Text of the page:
"Hey, man, I was talking," I howled, reaching up to pull on the phone cord. All that got me was a soft kick to my shoe from the big guy. My hands fell to my lap, and I hung my head feeling really tired, unable to fight. I tried to ask for the phone back. "Paper moon. She's a paper moon." Was what came out instead.

"Partner, hey?" The bartender continued. "Well, he's close to passing out, babbling incoherently and trying to chug everyone in here under the table. I think you better come get him, right away. 26674 Surfside. Pink Flamingo Grill. That's right, pink! You come get this guy now, before I call the cops!"

The Colonel slammed the phone to its cradle. "He's coming to get you!" he said, his voice like a loudspeaker booming in my head.

"I'll be around." I laughed.

Slipping away from the wall, I fell to my back, arms spread-eagled on the floor, staring up at the spinning ceiling fan--thinking it must be going 67 in a 35 mile an hour zone.


I opened my eyes, but couldn't see anything beyond my nose. The details of what I'd been doing were muddled. Where was I? I couldn't wrap my head around anything. The last thing I recalled seeing was an old pair of jeans and blue athletic shoes tapping very close to my face, and the vague sense of being carried out of the bar by two men, one on each arm. I turned to look to the right, my nose now pressed up against a cold window. I could see stark black blobs rushing by, making my stomach clench. Then I caught sight of my own reflection in the glass, my wind-blown hair startling me. I had been uprooted from my bed on the grungy tiled floor and was in a car.

"Ahhh!" I moaned, just because.

"Hutch, just take it easy, we'll be home soon."

It was then my brilliant mind started thinking again. Under my own power, my head flopped from the right to the left, and even though it was dark, I knew I was with the owner of the blue footwear.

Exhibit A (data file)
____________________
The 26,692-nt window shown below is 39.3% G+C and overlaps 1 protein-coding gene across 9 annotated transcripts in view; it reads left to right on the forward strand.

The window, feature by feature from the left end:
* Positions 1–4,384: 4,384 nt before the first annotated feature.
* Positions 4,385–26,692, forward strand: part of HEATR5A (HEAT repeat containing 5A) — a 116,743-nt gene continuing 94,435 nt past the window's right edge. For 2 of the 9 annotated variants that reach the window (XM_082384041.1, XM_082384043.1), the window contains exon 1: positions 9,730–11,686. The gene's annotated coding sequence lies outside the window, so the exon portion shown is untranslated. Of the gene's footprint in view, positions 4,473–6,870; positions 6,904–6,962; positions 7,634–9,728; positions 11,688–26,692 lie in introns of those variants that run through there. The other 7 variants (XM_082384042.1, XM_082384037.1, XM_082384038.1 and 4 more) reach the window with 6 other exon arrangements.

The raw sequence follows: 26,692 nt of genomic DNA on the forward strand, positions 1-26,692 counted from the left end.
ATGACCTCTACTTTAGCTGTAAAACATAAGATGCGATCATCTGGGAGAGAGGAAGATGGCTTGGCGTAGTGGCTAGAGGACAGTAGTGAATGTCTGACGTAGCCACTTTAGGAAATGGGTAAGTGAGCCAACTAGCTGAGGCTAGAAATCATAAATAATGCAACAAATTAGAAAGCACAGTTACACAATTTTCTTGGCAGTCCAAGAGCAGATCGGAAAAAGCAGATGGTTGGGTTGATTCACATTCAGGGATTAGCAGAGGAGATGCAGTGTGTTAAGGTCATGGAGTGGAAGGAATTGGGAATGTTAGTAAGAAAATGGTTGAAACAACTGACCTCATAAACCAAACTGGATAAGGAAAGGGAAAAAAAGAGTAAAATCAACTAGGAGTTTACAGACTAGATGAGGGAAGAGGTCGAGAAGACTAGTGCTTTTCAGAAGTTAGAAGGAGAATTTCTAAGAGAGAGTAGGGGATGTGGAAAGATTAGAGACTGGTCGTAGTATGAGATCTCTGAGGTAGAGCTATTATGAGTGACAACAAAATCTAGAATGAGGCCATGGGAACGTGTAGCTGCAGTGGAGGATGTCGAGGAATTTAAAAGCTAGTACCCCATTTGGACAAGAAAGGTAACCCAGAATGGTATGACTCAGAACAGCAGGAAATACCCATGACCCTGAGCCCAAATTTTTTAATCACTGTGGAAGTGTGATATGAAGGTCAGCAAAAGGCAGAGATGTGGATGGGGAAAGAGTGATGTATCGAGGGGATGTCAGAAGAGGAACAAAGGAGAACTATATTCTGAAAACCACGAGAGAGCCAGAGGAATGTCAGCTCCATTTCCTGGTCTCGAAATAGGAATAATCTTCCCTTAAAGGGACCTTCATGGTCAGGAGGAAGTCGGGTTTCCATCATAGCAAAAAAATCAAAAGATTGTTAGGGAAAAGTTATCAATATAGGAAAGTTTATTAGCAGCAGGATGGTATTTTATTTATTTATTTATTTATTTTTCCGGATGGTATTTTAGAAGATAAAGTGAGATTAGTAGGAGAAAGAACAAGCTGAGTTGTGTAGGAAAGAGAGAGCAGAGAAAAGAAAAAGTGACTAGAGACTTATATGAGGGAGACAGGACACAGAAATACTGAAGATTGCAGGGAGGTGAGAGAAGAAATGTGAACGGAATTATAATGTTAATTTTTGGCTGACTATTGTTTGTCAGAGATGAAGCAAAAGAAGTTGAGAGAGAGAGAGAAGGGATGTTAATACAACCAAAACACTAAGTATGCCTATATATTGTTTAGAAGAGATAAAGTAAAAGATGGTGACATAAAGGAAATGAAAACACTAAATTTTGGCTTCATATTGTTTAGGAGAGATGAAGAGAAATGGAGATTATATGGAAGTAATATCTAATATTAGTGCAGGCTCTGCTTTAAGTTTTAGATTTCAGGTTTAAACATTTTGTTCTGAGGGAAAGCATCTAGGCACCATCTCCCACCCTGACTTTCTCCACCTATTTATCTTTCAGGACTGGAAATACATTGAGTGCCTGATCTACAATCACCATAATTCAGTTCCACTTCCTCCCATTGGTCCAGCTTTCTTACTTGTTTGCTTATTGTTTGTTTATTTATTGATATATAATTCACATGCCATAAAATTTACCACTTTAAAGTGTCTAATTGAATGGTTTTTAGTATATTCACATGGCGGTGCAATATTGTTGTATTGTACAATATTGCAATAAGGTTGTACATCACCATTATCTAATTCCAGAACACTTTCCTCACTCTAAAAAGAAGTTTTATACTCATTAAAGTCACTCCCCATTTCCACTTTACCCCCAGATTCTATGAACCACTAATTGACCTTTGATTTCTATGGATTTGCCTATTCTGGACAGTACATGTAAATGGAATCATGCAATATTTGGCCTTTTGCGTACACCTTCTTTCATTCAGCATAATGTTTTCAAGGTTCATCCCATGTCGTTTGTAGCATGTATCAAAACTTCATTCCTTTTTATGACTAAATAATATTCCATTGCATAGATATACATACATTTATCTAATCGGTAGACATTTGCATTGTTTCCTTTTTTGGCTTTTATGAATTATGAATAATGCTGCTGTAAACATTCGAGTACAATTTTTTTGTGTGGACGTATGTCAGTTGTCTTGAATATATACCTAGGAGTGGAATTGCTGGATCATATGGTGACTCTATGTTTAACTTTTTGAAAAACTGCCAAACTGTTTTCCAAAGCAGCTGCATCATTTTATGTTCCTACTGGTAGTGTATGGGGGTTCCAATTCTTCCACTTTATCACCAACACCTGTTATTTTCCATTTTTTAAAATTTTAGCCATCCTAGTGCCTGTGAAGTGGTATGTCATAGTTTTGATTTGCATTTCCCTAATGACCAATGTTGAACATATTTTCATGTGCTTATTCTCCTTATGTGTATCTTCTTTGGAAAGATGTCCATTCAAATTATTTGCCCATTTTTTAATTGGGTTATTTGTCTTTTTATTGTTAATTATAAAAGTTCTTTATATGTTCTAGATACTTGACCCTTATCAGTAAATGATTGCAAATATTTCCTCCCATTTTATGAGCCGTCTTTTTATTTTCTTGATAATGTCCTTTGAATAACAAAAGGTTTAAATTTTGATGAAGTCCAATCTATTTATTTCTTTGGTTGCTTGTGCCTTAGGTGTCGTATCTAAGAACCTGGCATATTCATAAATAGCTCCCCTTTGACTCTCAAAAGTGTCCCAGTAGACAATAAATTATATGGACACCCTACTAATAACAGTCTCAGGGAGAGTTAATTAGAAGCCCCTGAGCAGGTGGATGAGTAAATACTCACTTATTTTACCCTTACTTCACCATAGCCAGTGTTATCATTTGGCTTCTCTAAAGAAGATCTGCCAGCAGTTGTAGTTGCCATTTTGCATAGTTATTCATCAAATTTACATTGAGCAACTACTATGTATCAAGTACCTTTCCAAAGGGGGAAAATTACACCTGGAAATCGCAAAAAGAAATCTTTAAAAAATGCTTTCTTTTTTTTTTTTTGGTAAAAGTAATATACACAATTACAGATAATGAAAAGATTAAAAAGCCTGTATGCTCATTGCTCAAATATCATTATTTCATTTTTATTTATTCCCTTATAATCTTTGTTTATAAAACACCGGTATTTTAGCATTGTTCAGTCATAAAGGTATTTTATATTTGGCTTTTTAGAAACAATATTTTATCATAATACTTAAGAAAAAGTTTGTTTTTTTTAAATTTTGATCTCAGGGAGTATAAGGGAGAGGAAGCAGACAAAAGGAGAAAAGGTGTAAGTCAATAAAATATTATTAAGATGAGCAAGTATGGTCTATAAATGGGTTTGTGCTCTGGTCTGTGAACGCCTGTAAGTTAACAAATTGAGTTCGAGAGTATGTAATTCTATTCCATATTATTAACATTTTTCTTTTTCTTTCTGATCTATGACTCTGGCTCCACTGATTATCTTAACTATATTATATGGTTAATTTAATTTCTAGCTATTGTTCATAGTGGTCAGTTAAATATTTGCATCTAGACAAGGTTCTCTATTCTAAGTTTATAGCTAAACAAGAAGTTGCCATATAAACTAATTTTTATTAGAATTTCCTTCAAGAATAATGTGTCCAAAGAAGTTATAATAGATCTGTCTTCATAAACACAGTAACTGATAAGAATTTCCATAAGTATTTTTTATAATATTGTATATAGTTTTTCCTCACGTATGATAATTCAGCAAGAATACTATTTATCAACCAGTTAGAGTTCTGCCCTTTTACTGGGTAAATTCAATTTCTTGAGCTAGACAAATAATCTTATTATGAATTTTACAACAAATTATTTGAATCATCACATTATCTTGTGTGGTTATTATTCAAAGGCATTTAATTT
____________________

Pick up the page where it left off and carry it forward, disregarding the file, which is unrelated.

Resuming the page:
"Ahhh," I groaned, unable to bring myself to utter his name.

I struggled to sit up away from the door I'd been leaning on, a normal skill that should have taken no time at all took on superhuman strength. I felt horrible, shaky and really rattled. How could a few friendly drinks make me feel this bad? Starsky must have pulled some crazy stunt, like driving his car off a bridge and landing it on a yacht.

"Hutch, what have you been drinking?"

"Vodka." I shielded my eyes with my hand. "Just a few."

"Just how big were those few drinks, huh, Hutch?" Starsky fired a few foul words my way "You look like shit, partner," he said, his voice calmer now.

I'd say that was a fairly accurate description my partner just gave. I closed my eyes, then reopened them, having to take a second look to be sure he was really there.

"Says you," I croaked. "Don't you own something besides tennis shoes and denim?" I ogled his attire.

Oh man, my partner looked hot-headed again. I began to remember more, recalling a lot of cigarette smoke, a pay phone, and knotty pine paneling. Now here I was, in my partner's car, and feeling like--like--suddenly the feeling I couldn't describe made me gag.

"Hutch? You're not going to be sick again? Not in my car! You know that bartender wasn't too happy you barfed all over his floor. I had to spot him a twenty, just to help me get you out to the car."

"Starsk," I swallowed hard. Time to get serious. "It's over--my marriage." It all came crashing down.

"I know, partner. I called over at your place." His voice full of understanding.

My stomach clamped in embarrassed failure. "And?"

"And, Kablam!" Starsky looked up from the wheel. "That lady of yours is one spicy bowl of chilli. She let me have it all."

"Smart move," I drawled out sarcastically. "Now you know I couldn't hack it."

"Hutch, you can only be who you are."